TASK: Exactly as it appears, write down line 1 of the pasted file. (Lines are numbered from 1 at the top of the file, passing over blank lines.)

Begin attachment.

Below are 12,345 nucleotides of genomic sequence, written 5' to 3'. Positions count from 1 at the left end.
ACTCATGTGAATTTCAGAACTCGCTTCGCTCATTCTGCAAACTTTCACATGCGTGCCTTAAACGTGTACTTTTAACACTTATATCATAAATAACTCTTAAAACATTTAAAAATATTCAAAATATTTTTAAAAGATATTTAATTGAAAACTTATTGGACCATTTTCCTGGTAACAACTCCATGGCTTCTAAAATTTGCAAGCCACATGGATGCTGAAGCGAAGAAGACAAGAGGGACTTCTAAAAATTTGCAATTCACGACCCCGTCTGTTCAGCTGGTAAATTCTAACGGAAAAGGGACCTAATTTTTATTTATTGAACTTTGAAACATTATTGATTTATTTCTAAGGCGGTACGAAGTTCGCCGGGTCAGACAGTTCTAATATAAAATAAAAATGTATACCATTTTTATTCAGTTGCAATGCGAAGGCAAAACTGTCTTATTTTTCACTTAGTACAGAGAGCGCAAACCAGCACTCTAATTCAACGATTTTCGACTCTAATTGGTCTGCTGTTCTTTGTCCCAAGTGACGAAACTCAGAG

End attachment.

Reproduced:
Below are 12,345 nucleotides of genomic sequence, written 5' to 3'. Positions count from 1 at the left end.